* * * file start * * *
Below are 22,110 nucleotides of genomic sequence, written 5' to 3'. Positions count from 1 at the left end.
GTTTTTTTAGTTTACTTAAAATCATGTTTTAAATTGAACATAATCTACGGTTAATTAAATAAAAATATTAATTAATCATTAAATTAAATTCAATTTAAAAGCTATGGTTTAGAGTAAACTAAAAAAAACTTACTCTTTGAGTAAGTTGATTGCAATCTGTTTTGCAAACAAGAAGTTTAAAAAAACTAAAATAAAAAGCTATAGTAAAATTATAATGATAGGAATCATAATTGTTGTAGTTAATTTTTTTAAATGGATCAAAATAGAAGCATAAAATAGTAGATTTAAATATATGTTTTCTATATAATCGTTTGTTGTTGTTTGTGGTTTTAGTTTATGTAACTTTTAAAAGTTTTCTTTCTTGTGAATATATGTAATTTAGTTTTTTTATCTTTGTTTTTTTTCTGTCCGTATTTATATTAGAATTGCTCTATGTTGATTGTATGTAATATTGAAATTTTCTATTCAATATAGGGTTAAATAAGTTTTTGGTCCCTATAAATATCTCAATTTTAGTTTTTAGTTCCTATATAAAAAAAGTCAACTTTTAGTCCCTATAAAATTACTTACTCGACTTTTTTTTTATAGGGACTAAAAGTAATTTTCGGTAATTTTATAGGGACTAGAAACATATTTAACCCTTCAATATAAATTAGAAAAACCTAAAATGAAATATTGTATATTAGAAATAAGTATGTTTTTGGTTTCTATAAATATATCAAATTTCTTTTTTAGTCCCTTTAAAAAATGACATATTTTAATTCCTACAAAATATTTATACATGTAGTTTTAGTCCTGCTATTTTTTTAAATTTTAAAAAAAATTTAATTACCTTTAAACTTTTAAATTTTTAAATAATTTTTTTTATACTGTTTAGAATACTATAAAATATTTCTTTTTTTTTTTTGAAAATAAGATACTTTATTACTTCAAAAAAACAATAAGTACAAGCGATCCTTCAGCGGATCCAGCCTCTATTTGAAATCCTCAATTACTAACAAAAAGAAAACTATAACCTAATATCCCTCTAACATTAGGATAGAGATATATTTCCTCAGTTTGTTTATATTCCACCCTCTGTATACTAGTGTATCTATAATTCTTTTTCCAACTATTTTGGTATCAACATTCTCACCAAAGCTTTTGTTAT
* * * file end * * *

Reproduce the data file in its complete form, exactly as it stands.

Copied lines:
Below are 22,110 nucleotides of genomic sequence, written 5' to 3'. Positions count from 1 at the left end.
GTTTTTTTAGTTTACTTAAAATCATGTTTTAAATTGAACATAATCTACGGTTAATTAAATAAAAATATTAATTAATCATTAAATTAAATTCAATTTAAAAGCTATGGTTTAGAGTAAACTAAAAAAAACTTACTCTTTGAGTAAGTTGATTGCAATCTGTTTTGCAAACAAGAAGTTTAAAAAAACTAAAATAAAAAGCTATAGTAAAATTATAATGATAGGAATCATAATTGTTGTAGTTAATTTTTTTAAATGGATCAAAATAGAAGCATAAAATAGTAGATTTAAATATATGTTTTCTATATAATCGTTTGTTGTTGTTTGTGGTTTTAGTTTATGTAACTTTTAAAAGTTTTCTTTCTTGTGAATATATGTAATTTAGTTTTTTTATCTTTGTTTTTTTTCTGTCCGTATTTATATTAGAATTGCTCTATGTTGATTGTATGTAATATTGAAATTTTCTATTCAATATAGGGTTAAATAAGTTTTTGGTCCCTATAAATATCTCAATTTTAGTTTTTAGTTCCTATATAAAAAAAGTCAACTTTTAGTCCCTATAAAATTACTTACTCGACTTTTTTTTTATAGGGACTAAAAGTAATTTTCGGTAATTTTATAGGGACTAGAAACATATTTAACCCTTCAATATAAATTAGAAAAACCTAAAATGAAATATTGTATATTAGAAATAAGTATGTTTTTGGTTTCTATAAATATATCAAATTTCTTTTTTAGTCCCTTTAAAAAATGACATATTTTAATTCCTACAAAATATTTATACATGTAGTTTTAGTCCTGCTATTTTTTTAAATTTTAAAAAAAATTTAATTACCTTTAAACTTTTAAATTTTTAAATAATTTTTTTTATACTGTTTAGAATACTATAAAATATTTCTTTTTTTTTTTTGAAAATAAGATACTTTATTACTTCAAAAAAACAATAAGTACAAGCGATCCTTCAGCGGATCCAGCCTCTATTTGAAATCCTCAATTACTAACAAAAAGAAAACTATAACCTAATATCCCTCTAACATTAGGATAGAGATATATTTCCTCAGTTTGTTTATATTCCACCCTCTGTATACTAGTGTATCTATAATTCTTTTTCCAACTATTTTGGTATCAACATTCTCACCAAAGCTTTTGTTAT